The future of OpenAI hangs by a thread after more than 700 of its 770 employees signed a letter saying they may leave the company for Microsoft if the ousted chief executive, Sam Altman, was not reinstalled at the high-profile artificial intelligence start-up.
The four-person board that oversees the start-up shocked the tech industry early Friday afternoon when it removed Mr. Altman, saying they could no longer trust him. One of those four board members who voted to oust Mr. Altman then reversed course on Monday and signed the letter.
The decision capped off a frantic weekend of unexpected twists, turns and corporate jockeying that ended with Mr. Altman joining the tech giant Microsoft to start a new A.I. project. By early Monday morning, the 700 employees had signed the letter, according to three people familiar with the matter.
The upheaval leaves the future of one of the fastest-growing companies in Silicon Valley history in doubt. At a time when the industry was reeling in the wake of mass layoffs, OpenAI’s technology has fueled the creation and evolution of hundreds of start-ups that are driving job creation. Now, many of those businesses are concerned about their prospects.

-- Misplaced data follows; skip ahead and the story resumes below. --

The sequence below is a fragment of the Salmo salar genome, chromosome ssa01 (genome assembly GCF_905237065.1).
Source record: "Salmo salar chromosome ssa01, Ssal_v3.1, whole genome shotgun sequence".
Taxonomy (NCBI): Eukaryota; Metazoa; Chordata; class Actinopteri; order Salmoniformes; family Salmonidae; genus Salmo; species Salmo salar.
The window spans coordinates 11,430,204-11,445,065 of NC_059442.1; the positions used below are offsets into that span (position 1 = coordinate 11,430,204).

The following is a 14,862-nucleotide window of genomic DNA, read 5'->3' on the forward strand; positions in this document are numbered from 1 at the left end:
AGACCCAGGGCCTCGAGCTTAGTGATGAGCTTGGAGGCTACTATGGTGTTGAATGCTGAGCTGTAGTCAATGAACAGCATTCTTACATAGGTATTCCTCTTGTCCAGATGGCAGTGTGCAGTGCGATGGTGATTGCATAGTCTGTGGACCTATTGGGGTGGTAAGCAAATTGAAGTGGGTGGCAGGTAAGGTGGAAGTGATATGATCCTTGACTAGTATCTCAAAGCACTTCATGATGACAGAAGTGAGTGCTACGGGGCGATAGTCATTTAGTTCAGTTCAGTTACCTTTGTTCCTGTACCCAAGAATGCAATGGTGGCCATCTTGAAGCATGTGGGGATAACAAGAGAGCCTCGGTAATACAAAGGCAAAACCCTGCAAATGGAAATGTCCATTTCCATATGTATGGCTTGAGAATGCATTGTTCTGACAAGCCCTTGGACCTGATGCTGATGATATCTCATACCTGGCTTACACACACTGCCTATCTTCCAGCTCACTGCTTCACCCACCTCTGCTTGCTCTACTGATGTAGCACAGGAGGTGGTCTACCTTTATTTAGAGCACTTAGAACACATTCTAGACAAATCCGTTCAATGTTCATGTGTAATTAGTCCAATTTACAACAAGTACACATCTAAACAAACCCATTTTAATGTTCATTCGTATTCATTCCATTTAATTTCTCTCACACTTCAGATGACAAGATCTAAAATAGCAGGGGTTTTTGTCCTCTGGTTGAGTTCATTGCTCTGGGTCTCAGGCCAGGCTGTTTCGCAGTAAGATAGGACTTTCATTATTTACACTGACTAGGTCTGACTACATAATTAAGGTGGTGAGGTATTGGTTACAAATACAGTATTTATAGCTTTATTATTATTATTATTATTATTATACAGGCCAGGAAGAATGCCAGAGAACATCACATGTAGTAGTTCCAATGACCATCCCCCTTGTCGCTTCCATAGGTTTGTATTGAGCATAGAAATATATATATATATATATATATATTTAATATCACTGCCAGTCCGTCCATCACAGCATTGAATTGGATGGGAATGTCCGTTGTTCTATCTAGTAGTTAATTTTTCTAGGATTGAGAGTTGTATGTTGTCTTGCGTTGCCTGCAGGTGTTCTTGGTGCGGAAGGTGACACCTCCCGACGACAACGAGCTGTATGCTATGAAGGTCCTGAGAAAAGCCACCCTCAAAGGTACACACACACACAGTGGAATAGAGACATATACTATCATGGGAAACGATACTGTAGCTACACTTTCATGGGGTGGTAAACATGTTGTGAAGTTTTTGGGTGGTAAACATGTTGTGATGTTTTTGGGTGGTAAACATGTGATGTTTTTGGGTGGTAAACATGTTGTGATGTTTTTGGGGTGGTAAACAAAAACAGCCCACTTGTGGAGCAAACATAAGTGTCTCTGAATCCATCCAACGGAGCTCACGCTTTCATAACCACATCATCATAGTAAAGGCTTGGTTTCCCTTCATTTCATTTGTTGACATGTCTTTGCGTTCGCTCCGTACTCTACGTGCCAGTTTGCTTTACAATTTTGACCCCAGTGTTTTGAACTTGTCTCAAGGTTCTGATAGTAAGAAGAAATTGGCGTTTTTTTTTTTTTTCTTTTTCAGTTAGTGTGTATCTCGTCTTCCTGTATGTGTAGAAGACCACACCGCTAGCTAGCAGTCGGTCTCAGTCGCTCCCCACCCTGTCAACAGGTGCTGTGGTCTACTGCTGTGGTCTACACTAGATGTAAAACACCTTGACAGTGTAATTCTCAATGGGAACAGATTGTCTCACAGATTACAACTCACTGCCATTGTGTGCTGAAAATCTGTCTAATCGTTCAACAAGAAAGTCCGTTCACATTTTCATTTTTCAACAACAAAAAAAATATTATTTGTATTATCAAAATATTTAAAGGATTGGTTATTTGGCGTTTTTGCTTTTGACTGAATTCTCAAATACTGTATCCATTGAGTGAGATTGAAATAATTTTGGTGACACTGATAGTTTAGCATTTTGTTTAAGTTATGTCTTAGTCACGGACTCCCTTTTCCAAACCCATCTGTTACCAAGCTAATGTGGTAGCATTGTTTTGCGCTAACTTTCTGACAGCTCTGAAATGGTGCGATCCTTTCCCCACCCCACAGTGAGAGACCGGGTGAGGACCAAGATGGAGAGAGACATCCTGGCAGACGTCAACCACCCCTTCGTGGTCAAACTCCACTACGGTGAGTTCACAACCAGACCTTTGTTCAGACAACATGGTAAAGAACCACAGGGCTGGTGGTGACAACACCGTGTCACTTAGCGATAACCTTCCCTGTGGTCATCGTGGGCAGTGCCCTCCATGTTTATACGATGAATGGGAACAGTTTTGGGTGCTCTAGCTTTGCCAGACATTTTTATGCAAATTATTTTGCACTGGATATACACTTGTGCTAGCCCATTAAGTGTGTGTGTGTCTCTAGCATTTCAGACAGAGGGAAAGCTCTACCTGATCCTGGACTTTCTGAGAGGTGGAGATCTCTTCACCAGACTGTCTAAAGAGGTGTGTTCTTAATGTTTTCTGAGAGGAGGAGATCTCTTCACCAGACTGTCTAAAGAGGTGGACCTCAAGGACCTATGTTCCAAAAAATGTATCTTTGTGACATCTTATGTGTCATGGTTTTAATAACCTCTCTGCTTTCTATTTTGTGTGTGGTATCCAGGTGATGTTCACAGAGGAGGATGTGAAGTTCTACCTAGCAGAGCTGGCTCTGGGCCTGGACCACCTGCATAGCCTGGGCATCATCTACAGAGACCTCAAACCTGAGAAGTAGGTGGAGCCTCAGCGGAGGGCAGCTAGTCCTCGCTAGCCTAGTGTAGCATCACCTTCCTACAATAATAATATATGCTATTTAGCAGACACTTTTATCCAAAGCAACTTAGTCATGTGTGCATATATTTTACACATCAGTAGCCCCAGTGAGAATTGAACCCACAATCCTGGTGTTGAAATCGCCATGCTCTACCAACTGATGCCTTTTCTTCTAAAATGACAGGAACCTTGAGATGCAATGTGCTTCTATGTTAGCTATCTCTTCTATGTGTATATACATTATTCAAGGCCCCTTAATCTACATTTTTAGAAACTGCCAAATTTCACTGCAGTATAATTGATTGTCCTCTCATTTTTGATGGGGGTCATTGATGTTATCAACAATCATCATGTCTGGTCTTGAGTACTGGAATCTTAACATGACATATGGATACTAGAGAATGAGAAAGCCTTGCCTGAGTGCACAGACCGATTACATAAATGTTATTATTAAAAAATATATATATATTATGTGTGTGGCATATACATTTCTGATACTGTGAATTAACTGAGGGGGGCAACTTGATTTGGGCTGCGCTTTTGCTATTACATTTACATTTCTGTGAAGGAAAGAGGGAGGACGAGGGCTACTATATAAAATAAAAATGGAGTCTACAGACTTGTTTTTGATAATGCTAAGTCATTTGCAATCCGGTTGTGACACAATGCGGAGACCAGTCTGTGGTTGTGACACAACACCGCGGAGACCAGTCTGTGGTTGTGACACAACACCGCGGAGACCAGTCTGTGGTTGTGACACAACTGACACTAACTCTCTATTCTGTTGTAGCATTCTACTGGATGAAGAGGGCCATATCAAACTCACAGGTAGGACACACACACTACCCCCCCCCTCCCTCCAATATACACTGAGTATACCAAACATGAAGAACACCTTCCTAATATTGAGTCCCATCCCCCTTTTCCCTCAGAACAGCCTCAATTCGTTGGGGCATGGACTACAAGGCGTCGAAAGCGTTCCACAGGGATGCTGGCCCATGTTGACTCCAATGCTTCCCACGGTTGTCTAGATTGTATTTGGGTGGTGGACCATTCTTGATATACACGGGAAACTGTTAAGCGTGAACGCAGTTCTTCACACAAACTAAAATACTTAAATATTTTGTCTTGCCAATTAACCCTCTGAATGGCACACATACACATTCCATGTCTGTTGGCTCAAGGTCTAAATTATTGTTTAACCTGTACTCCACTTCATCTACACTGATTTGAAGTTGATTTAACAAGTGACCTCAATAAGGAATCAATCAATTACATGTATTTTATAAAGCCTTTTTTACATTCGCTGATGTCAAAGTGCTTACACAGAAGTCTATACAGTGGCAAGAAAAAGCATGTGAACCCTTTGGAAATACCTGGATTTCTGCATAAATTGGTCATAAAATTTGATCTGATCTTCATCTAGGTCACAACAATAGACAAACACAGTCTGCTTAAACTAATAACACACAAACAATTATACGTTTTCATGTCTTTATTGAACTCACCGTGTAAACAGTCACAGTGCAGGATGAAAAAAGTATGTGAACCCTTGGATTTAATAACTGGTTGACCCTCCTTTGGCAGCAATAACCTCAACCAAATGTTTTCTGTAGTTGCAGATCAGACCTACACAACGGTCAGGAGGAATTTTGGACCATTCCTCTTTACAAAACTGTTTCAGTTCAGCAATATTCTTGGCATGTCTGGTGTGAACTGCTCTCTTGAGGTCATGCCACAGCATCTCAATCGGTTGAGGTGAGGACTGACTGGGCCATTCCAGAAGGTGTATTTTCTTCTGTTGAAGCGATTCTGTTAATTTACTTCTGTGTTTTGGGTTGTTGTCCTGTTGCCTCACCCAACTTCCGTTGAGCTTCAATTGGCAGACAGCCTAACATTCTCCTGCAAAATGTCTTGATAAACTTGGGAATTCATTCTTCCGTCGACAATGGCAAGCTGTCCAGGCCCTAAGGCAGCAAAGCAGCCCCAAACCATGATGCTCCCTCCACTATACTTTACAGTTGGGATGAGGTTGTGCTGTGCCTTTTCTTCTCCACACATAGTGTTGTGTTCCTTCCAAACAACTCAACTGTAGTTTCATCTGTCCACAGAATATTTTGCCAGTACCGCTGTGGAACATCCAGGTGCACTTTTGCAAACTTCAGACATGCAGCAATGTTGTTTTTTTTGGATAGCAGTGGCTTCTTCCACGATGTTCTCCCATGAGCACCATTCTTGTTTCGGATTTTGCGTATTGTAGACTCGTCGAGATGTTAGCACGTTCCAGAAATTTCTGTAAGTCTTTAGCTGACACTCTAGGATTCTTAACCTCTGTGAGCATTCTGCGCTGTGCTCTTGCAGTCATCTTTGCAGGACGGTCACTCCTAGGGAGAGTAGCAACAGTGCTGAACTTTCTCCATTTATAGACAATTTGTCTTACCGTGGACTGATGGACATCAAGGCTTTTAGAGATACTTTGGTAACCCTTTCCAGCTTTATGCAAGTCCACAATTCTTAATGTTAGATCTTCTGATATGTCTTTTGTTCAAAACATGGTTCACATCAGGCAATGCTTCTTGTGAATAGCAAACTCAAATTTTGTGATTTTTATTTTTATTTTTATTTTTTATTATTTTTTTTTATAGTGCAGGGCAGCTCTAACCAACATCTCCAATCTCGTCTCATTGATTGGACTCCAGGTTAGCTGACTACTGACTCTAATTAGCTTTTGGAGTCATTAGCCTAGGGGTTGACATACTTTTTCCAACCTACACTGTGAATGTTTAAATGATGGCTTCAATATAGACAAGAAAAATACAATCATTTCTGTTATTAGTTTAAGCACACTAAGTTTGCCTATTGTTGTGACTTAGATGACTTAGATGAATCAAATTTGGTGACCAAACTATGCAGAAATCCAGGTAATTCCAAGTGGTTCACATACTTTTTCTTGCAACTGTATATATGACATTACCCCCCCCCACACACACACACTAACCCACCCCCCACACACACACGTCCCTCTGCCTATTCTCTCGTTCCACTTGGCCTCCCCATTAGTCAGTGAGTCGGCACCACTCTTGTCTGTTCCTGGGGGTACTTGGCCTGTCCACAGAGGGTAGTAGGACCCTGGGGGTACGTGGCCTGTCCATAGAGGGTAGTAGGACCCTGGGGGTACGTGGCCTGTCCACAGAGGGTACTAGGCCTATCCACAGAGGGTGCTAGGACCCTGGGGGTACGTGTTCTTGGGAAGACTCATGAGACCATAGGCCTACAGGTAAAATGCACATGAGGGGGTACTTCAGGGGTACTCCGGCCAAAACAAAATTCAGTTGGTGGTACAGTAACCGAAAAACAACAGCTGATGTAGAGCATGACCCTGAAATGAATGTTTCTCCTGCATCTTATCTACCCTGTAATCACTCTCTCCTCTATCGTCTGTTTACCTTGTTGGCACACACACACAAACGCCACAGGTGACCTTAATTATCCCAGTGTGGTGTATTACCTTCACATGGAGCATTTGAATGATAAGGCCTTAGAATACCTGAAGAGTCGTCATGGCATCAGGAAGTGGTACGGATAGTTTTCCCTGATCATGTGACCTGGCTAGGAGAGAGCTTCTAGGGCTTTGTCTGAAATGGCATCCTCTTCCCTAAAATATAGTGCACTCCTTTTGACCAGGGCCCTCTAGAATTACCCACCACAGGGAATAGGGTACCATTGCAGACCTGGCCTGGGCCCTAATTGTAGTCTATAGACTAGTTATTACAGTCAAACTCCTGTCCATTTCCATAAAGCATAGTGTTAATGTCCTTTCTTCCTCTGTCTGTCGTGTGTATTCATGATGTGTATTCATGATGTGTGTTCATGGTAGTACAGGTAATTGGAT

“This is the debacle of the decade,” said Gaurav Oberoi, the founder of Lexion, a start-up that relies on OpenAI to help companies streamline legal, sales and vendor contracts. “It’s a lesson in how to destroy a huge amount of value overnight and their own reputation.”
OpenAI declined to comment. Emmett Shear, whom the board named as interim chief executive late on Sunday, declined to immediately comment because he was busy on another call.
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